A Short Study of Galatians 4:4-6

“But when the fullness of the time was come, God sent forth His Son, made of a woman, made under the law, to redeem them that were under the law, that we might receive the adoption of sons. And because ye are sons, God hath sent forth the Spirit of His Son into your hearts, crying, Abba, Father.” 
(Galatians 4:4-6)


Christ Jesus was sent into this world to redeem His people who were held captive by offended justice. We were redeemed by price from the law of God which had a rightful claim to us and held us for ransom because of our sinfulness. The price demanded for our deliverance was nothing less than the blood of the Son of God, that is, His substitutionary death. It was by the sacrifice of Himself that Christ delivered all of His chosen ones from sin and shame. Upon the basis of Christ’s life laid down, God sends His Spirit to us with the gospel of His grace; the Spirit of Christ indwells us, grants us faith in the Saviour and gives us a blessed assurance that we are the children of the LORD. It is our honour to address the God of infinite glory with the deepest affection of children, “Abba, Father.” He instructed His disciples to pray, “Our Father which art in heaven.” Prior to His death, the Saviour told His brethren, “I go to the Father” (John 16:16), but after He had put away sins by His death and resurrection, enabling God to be a just God and a Saviour, He tenderly said to Mary, “I ascend to my Father, and your Father” (John 20:17). The LORD’s people are no longer slaves, we are sons; what a dignity is ours in Christ Jesus! What a glorious birthright we have! We draw near to God through the blood and righteousness of our Redeemer. God is “Abba, Father.” Take notice that the act of crying is attributed to the Holy Spirit. Without the Spirit of Christ we cannot perform a spiritual act. In all things, even in our prayers, the LORD receives the glory. He moves us to pray, leads us to pray, teaches us to pray, empowers us to pray, enables us to pray and excites us to pray.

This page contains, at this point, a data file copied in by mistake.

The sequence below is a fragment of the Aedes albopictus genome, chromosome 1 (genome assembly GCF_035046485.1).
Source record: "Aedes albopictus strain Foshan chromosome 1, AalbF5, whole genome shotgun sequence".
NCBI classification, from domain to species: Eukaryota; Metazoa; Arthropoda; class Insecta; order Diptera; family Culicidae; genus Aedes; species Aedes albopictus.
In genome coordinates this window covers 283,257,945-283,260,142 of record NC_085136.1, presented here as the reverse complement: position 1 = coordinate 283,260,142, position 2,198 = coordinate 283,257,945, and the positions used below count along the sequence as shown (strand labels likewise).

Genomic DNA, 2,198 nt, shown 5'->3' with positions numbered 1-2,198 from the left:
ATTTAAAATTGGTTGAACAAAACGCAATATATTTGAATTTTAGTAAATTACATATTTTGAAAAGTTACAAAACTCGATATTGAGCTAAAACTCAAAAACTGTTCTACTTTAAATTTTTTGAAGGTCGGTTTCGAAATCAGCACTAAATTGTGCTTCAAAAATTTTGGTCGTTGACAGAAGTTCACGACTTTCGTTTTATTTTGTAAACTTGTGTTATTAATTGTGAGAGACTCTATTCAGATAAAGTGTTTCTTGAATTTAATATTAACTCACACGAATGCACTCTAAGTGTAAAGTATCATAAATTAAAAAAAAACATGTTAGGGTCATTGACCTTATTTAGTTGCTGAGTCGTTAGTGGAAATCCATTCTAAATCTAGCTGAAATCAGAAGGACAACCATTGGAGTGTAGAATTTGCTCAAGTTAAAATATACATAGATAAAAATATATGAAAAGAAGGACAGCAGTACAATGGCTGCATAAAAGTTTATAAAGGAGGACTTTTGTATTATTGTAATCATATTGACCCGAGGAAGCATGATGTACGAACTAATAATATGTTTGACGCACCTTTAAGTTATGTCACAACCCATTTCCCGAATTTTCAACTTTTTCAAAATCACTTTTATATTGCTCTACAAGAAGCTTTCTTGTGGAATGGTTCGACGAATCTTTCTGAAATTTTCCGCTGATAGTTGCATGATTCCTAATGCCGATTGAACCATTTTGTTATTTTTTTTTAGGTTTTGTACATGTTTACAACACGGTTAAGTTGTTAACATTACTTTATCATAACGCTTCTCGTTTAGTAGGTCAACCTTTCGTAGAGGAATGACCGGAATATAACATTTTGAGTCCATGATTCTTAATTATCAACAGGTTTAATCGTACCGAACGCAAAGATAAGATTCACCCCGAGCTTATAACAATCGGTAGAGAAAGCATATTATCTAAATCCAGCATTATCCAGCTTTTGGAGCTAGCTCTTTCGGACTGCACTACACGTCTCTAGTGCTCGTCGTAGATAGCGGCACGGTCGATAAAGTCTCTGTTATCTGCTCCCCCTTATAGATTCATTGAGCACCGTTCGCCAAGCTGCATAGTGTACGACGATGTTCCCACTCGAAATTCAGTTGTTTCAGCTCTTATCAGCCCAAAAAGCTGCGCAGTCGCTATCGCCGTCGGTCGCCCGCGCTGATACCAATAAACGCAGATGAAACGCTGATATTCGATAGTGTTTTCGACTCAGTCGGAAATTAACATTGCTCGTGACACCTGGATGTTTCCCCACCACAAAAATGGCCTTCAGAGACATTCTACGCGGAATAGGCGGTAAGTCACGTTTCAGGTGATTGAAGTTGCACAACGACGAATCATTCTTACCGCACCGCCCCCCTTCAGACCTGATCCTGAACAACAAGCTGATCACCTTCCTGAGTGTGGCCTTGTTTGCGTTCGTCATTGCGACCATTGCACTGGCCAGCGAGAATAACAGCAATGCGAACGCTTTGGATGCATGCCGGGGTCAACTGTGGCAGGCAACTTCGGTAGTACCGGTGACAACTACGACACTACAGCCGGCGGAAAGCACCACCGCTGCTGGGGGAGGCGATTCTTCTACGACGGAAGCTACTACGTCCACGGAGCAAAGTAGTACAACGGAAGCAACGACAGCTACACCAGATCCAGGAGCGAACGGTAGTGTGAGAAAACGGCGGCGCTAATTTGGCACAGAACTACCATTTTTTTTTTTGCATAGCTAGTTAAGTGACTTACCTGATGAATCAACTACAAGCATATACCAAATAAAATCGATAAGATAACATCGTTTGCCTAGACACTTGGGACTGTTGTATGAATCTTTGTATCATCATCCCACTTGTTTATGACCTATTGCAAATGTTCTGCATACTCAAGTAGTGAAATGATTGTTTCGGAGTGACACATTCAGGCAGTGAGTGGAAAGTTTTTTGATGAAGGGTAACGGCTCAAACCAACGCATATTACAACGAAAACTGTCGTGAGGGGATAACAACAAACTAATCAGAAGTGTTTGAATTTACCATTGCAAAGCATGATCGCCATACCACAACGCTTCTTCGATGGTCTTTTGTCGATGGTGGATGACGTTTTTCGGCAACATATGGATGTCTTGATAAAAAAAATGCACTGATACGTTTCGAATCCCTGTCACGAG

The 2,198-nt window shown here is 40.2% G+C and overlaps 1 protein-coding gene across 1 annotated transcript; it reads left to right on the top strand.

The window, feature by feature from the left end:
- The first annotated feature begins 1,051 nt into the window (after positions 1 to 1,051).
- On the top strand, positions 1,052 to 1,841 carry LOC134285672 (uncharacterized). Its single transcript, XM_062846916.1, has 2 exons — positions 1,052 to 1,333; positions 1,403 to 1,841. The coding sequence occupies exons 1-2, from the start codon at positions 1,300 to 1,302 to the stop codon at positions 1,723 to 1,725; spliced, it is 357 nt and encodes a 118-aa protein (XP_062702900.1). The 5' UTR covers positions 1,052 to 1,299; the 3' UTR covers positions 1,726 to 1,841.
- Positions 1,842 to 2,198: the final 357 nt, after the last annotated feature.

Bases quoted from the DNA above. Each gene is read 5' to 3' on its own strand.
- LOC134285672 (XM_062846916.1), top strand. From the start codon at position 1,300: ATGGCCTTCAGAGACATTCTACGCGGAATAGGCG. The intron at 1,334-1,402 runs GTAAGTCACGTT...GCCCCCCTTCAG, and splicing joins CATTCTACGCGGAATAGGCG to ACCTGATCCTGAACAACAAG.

Let it be remembered that though we don’t always conduct ourselves as we should, our Father always deals with us in love. We may (and will) fail, fall and stumble; in fact we might even deny the faith, as Simon Peter did (he was later restored), yet the LORD will never disown us, sever His everlasting affection from us or disinherit us as His heirs. Regrettably, we often cease to behave as His children. Thankfully, He will never cease to love us and provide for us as our Father.

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